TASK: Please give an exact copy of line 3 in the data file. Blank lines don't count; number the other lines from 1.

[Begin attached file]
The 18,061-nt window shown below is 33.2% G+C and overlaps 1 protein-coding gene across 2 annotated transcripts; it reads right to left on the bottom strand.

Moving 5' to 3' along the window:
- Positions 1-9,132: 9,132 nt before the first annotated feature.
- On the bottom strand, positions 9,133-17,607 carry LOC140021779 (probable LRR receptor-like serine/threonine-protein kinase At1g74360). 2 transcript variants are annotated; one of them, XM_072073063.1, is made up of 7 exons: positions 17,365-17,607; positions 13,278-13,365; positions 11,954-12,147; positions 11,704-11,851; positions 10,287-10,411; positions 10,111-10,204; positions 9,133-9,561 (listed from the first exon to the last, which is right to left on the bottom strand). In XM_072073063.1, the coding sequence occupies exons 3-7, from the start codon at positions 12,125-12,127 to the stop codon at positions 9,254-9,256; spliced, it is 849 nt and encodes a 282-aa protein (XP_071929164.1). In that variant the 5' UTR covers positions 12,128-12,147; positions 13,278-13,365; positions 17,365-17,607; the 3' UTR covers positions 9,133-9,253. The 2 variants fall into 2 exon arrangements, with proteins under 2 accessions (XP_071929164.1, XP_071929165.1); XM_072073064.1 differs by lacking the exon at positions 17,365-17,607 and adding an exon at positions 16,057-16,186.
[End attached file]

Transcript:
- Positions 1-9,132: 9,132 nt before the first annotated feature.